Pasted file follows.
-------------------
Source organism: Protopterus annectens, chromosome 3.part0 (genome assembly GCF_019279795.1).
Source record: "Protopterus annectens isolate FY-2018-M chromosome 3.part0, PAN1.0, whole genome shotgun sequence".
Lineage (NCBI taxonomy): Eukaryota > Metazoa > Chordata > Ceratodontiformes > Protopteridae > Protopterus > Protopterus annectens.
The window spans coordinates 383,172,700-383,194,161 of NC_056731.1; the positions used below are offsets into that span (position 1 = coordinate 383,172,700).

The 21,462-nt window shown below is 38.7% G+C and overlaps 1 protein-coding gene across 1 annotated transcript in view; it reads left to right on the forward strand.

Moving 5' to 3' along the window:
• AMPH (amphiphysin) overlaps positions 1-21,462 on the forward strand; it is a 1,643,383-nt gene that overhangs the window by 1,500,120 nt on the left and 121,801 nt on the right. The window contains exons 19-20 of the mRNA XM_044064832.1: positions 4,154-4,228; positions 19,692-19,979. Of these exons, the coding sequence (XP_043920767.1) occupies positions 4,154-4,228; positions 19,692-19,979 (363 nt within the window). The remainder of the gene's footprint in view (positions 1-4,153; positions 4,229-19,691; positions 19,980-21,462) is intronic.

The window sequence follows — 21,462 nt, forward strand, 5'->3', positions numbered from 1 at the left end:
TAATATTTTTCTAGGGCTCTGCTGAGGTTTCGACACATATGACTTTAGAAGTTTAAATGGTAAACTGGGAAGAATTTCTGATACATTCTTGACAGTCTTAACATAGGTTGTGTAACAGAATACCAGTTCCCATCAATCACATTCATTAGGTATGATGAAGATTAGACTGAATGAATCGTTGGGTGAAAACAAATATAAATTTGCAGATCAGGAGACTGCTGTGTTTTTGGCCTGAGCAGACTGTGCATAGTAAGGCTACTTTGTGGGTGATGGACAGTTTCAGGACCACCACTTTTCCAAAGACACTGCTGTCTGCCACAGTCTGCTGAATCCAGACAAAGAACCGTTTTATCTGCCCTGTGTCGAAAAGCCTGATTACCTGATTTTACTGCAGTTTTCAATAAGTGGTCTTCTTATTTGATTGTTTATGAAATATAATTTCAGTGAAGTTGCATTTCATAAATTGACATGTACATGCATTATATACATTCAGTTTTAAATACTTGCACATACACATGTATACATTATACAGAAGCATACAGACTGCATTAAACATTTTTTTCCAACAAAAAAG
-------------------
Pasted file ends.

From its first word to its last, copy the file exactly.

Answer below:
Source organism: Protopterus annectens, chromosome 3.part0 (genome assembly GCF_019279795.1).
Source record: "Protopterus annectens isolate FY-2018-M chromosome 3.part0, PAN1.0, whole genome shotgun sequence".
Lineage (NCBI taxonomy): Eukaryota > Metazoa > Chordata > Ceratodontiformes > Protopteridae > Protopterus > Protopterus annectens.
The window spans coordinates 383,172,700-383,194,161 of NC_056731.1; the positions used below are offsets into that span (position 1 = coordinate 383,172,700).

The 21,462-nt window shown below is 38.7% G+C and overlaps 1 protein-coding gene across 1 annotated transcript in view; it reads left to right on the forward strand.

Moving 5' to 3' along the window:
• AMPH (amphiphysin) overlaps positions 1-21,462 on the forward strand; it is a 1,643,383-nt gene that overhangs the window by 1,500,120 nt on the left and 121,801 nt on the right. The window contains exons 19-20 of the mRNA XM_044064832.1: positions 4,154-4,228; positions 19,692-19,979. Of these exons, the coding sequence (XP_043920767.1) occupies positions 4,154-4,228; positions 19,692-19,979 (363 nt within the window). The remainder of the gene's footprint in view (positions 1-4,153; positions 4,229-19,691; positions 19,980-21,462) is intronic.

The window sequence follows — 21,462 nt, forward strand, 5'->3', positions numbered from 1 at the left end:
TAATATTTTTCTAGGGCTCTGCTGAGGTTTCGACACATATGACTTTAGAAGTTTAAATGGTAAACTGGGAAGAATTTCTGATACATTCTTGACAGTCTTAACATAGGTTGTGTAACAGAATACCAGTTCCCATCAATCACATTCATTAGGTATGATGAAGATTAGACTGAATGAATCGTTGGGTGAAAACAAATATAAATTTGCAGATCAGGAGACTGCTGTGTTTTTGGCCTGAGCAGACTGTGCATAGTAAGGCTACTTTGTGGGTGATGGACAGTTTCAGGACCACCACTTTTCCAAAGACACTGCTGTCTGCCACAGTCTGCTGAATCCAGACAAAGAACCGTTTTATCTGCCCTGTGTCGAAAAGCCTGATTACCTGATTTTACTGCAGTTTTCAATAAGTGGTCTTCTTATTTGATTGTTTATGAAATATAATTTCAGTGAAGTTGCATTTCATAAATTGACATGTACATGCATTATATACATTCAGTTTTAAATACTTGCACATACACATGTATACATTATACAGAAGCATACAGACTGCATTAAACATTTTTTTCCAACAAAAAAG